Wednesday, March 10, 2010
"The illusion of death does not change what is"
Recently I sent an acquaintance a message acknowledging the death of his mother, and the sudden loss. He posted a beautiful message about his sense of loss, including his lingering at the windows in his home deep into the silent night, watching the snow fall. For the first time he felt the big soft snow flakes as tears falling from the sky. He described the apathy he felt after his Dad died, and the wind going out of his sails. He lost the passion for doing even the things he loved; his actions were robotic. Then the gentle breeze picked up, and he regained his love of life. He trusts, because he knows, this will happen again in its own time. Because your parents’ deaths came so close together, you’re probably still bobbing gently, he wrote. The breeze will come for you, too. What a wonderful message. Communication is one of the ethical values, and always a gift.
“Bobbing gently” is a good description of how I have felt sometimes since my parents died. I understand how apathy makes what were “normal” activities rote and less interesting. I’ve realized with a fresh mind that this “new normal” is the opening expression of love beyond what we have known before. What makes life interesting begins with the energy of the breeze, the spirit that inspires us into life and supports us in leaving life to begin again. I remember this. The “new normal” is a fresh sense of life, a new attitude about consciously expanding myself as spirit energy, adventure beyond what we had grown accustomed to. This is why we create change, and why change is absolute for us.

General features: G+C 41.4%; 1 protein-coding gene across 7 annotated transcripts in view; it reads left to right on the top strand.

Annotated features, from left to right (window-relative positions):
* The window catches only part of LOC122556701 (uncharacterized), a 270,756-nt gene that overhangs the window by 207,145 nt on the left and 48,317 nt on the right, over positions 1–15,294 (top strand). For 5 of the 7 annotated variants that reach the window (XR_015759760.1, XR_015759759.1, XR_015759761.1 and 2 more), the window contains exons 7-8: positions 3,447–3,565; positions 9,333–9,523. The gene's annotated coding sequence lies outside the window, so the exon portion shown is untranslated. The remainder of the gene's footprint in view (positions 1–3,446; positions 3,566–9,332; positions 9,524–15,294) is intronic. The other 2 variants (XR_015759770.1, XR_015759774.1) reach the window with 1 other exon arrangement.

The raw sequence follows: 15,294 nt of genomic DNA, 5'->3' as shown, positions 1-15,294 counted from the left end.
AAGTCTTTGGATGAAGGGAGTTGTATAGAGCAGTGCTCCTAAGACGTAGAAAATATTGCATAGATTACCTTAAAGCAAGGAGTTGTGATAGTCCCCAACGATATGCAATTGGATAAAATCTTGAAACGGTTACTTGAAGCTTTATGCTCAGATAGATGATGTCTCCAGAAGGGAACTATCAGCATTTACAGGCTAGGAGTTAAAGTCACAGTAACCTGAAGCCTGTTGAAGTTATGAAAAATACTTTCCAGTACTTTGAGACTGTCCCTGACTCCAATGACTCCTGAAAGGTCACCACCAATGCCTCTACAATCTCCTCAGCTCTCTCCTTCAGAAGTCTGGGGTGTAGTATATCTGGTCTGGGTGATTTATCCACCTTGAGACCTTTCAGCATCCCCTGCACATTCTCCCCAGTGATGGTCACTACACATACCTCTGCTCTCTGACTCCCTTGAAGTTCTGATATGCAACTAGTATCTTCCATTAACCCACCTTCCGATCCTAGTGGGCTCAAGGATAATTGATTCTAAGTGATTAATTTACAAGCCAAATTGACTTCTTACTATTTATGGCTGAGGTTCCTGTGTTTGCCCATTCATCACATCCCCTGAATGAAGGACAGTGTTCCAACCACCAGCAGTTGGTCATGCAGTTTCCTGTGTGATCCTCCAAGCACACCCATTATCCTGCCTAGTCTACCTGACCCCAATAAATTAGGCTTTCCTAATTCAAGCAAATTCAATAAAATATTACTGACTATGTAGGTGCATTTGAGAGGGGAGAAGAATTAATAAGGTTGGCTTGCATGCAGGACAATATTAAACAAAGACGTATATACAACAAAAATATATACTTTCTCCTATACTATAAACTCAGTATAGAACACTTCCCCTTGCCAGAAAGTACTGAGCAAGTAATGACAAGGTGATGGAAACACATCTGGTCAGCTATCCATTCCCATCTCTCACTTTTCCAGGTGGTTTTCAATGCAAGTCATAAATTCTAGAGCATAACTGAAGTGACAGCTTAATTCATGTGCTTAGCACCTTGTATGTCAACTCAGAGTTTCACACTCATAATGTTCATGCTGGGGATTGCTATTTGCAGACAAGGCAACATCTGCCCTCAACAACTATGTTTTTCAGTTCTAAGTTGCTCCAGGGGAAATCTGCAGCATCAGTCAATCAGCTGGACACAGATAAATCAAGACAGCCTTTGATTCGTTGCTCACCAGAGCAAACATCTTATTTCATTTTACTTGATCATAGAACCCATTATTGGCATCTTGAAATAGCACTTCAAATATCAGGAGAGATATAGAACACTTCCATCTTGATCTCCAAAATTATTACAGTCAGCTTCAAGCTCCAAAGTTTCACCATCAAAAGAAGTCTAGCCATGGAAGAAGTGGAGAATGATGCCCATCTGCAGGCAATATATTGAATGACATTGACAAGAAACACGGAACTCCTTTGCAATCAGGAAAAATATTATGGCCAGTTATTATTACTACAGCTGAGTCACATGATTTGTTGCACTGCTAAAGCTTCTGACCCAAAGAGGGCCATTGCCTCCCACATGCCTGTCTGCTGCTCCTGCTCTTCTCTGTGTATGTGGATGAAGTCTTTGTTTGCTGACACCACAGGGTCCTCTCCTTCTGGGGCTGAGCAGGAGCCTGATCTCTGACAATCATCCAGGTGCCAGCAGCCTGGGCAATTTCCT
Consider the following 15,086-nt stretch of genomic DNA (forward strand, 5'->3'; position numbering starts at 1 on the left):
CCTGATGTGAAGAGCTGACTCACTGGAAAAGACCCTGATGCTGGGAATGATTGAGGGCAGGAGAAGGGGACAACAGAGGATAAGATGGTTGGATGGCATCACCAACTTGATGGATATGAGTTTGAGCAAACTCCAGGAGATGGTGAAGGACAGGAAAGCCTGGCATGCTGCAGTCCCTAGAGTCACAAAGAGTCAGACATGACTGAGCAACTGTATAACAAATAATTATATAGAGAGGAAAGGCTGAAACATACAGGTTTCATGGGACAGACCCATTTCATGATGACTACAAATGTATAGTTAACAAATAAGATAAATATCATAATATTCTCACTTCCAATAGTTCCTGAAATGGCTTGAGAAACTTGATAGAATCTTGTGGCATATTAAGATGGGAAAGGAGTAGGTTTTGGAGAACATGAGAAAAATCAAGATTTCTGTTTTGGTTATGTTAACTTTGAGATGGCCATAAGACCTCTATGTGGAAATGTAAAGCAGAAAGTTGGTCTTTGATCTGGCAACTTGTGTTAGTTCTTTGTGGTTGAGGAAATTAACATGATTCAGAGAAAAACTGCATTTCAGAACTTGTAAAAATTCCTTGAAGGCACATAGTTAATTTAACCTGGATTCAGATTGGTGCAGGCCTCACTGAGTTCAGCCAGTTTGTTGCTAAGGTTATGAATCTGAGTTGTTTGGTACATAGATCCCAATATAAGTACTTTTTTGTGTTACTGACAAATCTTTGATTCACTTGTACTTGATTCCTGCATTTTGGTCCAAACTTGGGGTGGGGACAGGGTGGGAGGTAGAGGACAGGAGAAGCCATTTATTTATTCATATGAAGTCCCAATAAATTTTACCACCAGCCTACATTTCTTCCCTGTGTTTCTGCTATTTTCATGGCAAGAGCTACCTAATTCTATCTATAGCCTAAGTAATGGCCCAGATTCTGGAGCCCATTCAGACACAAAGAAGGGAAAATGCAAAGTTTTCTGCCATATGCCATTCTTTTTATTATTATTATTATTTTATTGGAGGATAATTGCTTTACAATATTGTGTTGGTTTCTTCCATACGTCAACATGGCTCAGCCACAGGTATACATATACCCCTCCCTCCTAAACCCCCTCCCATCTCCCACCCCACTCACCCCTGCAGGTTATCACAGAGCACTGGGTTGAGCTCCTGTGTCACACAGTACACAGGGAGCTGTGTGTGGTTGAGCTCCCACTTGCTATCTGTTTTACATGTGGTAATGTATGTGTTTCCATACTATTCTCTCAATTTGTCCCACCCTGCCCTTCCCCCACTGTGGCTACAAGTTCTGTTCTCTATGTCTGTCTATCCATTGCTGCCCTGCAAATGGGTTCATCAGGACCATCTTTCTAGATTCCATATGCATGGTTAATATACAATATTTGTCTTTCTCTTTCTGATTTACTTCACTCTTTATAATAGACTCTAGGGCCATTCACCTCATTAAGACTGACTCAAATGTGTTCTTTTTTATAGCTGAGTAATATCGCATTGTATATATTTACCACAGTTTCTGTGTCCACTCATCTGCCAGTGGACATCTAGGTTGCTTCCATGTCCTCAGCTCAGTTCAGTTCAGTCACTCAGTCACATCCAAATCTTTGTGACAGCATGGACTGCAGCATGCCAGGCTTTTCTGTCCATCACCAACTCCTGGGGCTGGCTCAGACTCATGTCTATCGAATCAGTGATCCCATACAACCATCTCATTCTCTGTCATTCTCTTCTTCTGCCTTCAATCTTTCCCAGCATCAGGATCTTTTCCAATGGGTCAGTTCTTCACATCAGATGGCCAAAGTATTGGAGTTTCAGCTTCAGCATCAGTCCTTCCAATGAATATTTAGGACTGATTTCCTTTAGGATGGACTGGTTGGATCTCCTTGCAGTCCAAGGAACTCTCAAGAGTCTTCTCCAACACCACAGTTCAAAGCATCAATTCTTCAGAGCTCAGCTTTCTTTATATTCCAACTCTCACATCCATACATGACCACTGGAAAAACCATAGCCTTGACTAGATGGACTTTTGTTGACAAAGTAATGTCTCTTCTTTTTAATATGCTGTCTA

Yesterday Kathy and I were talking at work. She commented about a mutual long-time acquaintance, saying that over all of the time she has known this person, never have they talked about how this person really feels, who she is. This is a sad statement to me, too, and I remember old friends knocking on my mind and heart’s door sometimes for years with great patience! (John Prine’s famous song, Angel from Montgomery, says it so well!….How the hell can a person go to work in the morning And come home in the evening and have nothing to say.) I realize what a wonderful education and gift it is to open a mind and heart to express itself, whether the sad beauty of snowflakes as tears as we think of our “lost” mothers, or the delight of throwing snowballs just where we want them in the thrill of cold air and laughing children (big or small). When I am impatient (angry) I think of the infinite patience of mothers (our spirit symbol), and I am grateful for such love. Thank you for all of the stories told through time! Let’s keep sharing our memories of what it means to be human. This is one of our best antidotes to disease and war.